Another type of material has been found by researchers that is tied to the meltdowns at Fukushima Daiichi. We have reported extensively over the years on the finding of “black stuff” around mainland Japan. This is a highly radioactive black sand like material that had gathered in gutters and roads as far away as Tokyo. Analysis of materials of that type has linked them to the meltdowns inside the reactors at Fukushima Daiichi. This new finding is also linked directly to the reactor meltdowns.
Photo of black sand substances found in Namie, from research paper by Marco Kaltofan. Photo credit Marco Kaltofan.
Researchers in Japan found new materials they described as tiny spherical glass particle that was highly radioactive. These glass particles are structurally quite different from the “black stuff” but they also bear a link back to the reactor meltdowns. A glass particle labeled NWC-1 was collected from Nihonmatsu in 2011 after the initial disaster. Nihonmatsu is roughly 40-45 km directly west of Fukushima Daiichi. The town area sits south of Fukushima City and north of Koriyama. This area is well outside the evacuation zone and is currently occupied without restriction.
These glass particles include high levels of radioactive cesium. Researchers found that the radioactivity was highest in the center of the particle, indicating the cesium was incorporated into the glass particle during the molten phase of the meltdown. The glass particle also contains materials that indicate it includes either concrete from the containment vessel or seawater that was injected. This is significant as it shows this material was formed after the melted fuel burned through the reactor vessel and had begun burning the containment vessel concrete floor, or it formed after seawater was injected. The seawater injections were fairly late in the meltdown progression and newer research shows all or most of that water flowed the wrong direction and didn’t make it to the reactor vessels. The timing of the creation of these glass spheres would be between the time of the first reactor vessel failure and the start of seawater injection then thereafter. This may help in the future to identify the specific reactor and event that may have created these spheres.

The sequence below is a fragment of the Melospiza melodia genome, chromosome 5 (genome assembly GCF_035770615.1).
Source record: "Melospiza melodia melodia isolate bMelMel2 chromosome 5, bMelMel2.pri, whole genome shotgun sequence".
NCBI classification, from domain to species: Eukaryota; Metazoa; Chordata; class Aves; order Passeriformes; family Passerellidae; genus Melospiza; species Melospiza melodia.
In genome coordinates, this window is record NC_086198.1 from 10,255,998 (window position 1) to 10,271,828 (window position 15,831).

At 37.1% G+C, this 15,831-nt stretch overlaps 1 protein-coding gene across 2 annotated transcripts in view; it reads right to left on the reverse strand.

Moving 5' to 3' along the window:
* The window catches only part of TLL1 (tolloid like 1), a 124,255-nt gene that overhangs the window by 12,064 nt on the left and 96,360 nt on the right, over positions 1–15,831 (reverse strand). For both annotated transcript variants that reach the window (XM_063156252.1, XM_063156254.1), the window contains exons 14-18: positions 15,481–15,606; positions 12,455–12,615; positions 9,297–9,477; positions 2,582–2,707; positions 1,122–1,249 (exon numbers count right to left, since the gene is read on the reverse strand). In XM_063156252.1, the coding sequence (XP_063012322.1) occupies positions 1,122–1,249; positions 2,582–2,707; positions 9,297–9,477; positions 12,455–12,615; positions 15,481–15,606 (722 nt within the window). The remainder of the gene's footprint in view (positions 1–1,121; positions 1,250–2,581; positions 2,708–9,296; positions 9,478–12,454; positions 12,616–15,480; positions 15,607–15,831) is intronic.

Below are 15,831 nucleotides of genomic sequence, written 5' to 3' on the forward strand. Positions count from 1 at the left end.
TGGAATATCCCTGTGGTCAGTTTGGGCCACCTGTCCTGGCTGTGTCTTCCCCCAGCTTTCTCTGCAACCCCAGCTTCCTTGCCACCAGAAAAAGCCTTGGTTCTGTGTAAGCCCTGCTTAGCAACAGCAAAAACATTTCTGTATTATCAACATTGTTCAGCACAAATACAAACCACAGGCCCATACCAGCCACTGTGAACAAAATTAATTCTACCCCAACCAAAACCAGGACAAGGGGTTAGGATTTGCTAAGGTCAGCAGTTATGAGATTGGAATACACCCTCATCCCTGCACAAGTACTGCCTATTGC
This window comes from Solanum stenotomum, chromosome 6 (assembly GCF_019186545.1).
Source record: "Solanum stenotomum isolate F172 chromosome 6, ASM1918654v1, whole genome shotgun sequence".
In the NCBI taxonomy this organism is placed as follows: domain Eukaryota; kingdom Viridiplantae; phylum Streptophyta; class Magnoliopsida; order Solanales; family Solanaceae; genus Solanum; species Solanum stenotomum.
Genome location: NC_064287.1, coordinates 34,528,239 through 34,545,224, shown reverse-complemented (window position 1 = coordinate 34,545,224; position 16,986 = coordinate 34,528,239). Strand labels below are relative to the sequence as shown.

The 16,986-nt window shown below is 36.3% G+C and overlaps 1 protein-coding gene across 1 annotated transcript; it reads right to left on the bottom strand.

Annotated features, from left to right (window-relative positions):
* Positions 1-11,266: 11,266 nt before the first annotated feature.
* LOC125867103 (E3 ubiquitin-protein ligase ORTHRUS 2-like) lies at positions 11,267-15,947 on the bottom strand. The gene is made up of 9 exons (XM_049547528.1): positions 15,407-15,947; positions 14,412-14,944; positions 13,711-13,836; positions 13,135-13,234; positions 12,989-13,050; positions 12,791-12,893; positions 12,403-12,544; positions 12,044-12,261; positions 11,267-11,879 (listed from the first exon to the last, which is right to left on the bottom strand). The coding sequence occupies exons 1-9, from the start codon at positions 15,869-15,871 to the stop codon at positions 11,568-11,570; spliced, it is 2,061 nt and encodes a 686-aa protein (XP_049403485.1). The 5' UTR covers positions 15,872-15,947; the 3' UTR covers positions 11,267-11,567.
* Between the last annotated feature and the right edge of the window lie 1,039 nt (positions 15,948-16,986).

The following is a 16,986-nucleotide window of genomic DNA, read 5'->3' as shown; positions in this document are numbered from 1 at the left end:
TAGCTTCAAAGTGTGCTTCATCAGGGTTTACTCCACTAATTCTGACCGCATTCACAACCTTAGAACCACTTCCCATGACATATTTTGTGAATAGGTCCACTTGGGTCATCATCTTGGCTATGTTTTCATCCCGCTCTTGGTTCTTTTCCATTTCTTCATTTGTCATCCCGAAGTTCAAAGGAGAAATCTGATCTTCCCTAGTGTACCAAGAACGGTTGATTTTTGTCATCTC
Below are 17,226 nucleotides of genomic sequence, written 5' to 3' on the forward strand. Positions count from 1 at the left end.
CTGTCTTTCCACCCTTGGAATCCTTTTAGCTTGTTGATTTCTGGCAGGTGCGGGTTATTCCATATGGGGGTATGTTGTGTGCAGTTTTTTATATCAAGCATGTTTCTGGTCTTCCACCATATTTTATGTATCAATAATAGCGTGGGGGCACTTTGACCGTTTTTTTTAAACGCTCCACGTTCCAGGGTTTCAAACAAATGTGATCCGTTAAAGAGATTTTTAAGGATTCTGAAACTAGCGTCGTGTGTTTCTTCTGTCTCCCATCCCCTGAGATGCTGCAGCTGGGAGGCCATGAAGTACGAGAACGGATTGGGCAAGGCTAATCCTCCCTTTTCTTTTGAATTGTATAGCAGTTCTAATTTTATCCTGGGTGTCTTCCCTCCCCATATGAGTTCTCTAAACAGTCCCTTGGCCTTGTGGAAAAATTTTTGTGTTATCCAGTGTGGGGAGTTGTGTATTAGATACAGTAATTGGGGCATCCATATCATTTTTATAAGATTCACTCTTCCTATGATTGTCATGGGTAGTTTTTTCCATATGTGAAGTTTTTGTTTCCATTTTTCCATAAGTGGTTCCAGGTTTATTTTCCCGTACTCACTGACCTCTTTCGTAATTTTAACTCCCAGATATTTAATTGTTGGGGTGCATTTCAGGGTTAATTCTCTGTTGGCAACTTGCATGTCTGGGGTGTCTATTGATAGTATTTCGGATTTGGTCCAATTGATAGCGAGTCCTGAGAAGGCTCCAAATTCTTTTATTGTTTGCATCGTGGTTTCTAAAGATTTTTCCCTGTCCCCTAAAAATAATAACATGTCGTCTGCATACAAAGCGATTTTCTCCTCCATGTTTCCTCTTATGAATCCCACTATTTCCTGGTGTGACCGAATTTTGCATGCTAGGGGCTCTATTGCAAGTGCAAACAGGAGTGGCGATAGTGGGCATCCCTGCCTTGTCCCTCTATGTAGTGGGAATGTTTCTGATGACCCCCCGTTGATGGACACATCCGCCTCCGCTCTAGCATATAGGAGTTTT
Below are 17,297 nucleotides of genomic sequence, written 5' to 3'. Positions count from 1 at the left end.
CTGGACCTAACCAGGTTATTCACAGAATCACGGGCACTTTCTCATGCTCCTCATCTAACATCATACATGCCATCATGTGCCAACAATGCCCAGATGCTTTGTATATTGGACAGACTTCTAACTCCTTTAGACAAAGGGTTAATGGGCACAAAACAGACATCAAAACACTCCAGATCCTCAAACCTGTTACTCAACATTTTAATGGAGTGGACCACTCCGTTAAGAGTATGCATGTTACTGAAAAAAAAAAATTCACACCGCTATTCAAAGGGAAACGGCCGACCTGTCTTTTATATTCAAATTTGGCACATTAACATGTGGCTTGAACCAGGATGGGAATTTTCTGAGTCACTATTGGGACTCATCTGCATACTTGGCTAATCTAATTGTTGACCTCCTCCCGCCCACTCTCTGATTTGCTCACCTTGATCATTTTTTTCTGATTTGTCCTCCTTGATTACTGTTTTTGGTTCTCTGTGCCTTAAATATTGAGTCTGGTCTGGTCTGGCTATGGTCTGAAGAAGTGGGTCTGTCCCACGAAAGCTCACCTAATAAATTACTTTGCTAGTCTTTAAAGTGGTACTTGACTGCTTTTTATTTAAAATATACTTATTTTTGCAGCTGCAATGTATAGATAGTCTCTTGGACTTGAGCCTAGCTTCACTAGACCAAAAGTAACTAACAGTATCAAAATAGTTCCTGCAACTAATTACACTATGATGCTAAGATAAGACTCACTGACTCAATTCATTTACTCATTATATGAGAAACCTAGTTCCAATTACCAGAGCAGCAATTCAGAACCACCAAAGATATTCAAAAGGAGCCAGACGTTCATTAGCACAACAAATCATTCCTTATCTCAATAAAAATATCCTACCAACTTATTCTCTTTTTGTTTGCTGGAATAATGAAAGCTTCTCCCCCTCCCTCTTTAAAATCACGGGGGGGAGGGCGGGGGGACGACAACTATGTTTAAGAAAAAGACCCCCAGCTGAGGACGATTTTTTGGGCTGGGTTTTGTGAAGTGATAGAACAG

Photo of the glass sphere from Nihonmatsu, from the Yamaguchi et al study.
Cross section of the NWC-1 glass sphere from Nihonmatsu, photo credit Yamaguchi et al.
The location of the found particle in Nihonmatsu is unexpected. A second glass sphere was found on a cedar leaf in Fukushima, specific area not mentioned. Nihonmatsu is directly west of the plant and not in the documented plume paths that developed north-west and south of the disaster site. This appears to indicate that materials from the reactors themselves were transported far further than initially claimed. These glass particles are small enough in size to potentially be inhaled. Right now researchers do not know the extent or geographic spread of this material. It does show that direct materials from inside the reactors did leave the buildings and were distributed over a long distance. Due to the high radioactivity within these glass spheres they could pose a significant health risk.
We put together a rough comparison of the properties of the two reactor meltdown byproducts. This is not a definitive list. Please refer to the original studies for further information.
Yamaguchi, N. et al.
Internal structure of cesium-bearing radioactive microparticles released from Fukushima nuclear power plant.
Sci. Rep. 6, 20548; doi: 10.1038/srep20548 (2016).
Black Stuff Analysis:
Radiological Analysis of Namie Street Dust
This article would not be possible without the extensive efforts of the SimplyInfo research team
Join the conversation at chat.simplyinfo.org
© 2011-2015 SimplyInfo.org, Fukuleaks.org All Rights Reserved Content cited, quoted etc. from other sources is under the respective rights of that content owner. If you are viewing this page on any website other than www.simplyinfo.org (or www.fukuleaks.org) it may be plagiarized, please let us know. If you wish to reproduce any of our content in full or in more than a phrase or quote, please contact us first to obtain permission.
This article was originally published at Simply Info.